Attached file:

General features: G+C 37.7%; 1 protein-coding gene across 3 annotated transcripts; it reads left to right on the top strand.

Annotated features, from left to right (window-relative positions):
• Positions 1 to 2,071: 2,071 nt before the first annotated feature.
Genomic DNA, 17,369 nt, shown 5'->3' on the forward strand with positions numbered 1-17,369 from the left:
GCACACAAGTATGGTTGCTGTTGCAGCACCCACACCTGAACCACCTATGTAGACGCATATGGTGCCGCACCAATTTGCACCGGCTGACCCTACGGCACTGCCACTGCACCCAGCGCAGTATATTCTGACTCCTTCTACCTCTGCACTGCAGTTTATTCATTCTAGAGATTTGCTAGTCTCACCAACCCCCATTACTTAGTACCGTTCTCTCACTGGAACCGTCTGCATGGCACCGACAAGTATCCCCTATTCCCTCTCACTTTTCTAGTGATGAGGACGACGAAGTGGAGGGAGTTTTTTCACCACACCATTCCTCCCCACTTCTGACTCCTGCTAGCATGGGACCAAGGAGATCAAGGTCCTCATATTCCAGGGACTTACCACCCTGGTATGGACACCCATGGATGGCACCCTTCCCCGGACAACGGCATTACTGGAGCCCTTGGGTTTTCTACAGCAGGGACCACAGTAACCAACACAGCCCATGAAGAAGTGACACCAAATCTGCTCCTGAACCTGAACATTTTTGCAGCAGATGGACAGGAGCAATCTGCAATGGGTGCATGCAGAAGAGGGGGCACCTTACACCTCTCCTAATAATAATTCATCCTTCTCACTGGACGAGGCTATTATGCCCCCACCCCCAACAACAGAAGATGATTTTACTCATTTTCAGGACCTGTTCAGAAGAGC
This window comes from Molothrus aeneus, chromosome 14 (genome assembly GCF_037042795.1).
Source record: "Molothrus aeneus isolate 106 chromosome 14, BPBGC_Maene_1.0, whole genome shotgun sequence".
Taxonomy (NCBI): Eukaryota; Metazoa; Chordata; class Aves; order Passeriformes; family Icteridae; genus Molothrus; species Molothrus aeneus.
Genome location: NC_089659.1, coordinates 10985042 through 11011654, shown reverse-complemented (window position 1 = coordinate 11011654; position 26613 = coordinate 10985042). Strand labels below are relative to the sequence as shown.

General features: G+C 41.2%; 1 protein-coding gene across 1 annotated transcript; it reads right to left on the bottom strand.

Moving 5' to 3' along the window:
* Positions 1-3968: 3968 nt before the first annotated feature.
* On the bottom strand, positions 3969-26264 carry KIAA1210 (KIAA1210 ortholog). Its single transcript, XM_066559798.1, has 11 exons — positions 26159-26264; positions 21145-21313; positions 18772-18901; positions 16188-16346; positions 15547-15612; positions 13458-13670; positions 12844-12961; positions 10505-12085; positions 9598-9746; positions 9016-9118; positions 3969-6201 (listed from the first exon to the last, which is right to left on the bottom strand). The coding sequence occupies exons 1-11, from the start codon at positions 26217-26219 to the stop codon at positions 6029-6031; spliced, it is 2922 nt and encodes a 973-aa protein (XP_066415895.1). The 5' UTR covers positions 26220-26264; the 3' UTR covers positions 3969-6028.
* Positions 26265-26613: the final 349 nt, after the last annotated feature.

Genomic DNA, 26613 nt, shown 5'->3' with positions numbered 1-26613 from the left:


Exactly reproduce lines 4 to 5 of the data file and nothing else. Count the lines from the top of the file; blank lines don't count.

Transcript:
Genomic DNA, 17,369 nt, shown 5'->3' on the forward strand with positions numbered 1-17,369 from the left:
GCACACAAGTATGGTTGCTGTTGCAGCACCCACACCTGAACCACCTATGTAGACGCATATGGTGCCGCACCAATTTGCACCGGCTGACCCTACGGCACTGCCACTGCACCCAGCGCAGTATATTCTGACTCCTTCTACCTCTGCACTGCAGTTTATTCATTCTAGAGATTTGCTAGTCTCACCAACCCCCATTACTTAGTACCGTTCTCTCACTGGAACCGTCTGCATGGCACCGACAAGTATCCCCTATTCCCTCTCACTTTTCTAGTGATGAGGACGACGAAGTGGAGGGAGTTTTTTCACCACACCATTCCTCCCCACTTCTGACTCCTGCTAGCATGGGACCAAGGAGATCAAGGTCCTCATATTCCAGGGACTTACCACCCTGGTATGGACACCCATGGATGGCACCCTTCCCCGGACAACGGCATTACTGGAGCCCTTGGGTTTTCTACAGCAGGGACCACAGTAACCAACACAGCCCATGAAGAAGTGACACCAAATCTGCTCCTGAACCTGAACATTTTTGCAGCAGATGGACAGGAGCAATCTGCAATGGGTGCATGCAGAAGAGGGGGCACCTTACACCTCTCCTAATAATAATTCATCCTTCTCACTGGACGAGGCTATTATGCCCCCACCCCCAACAACAGAAGATGATTTTACTCATTTTCAGGACCTGTTCAGAAGAGC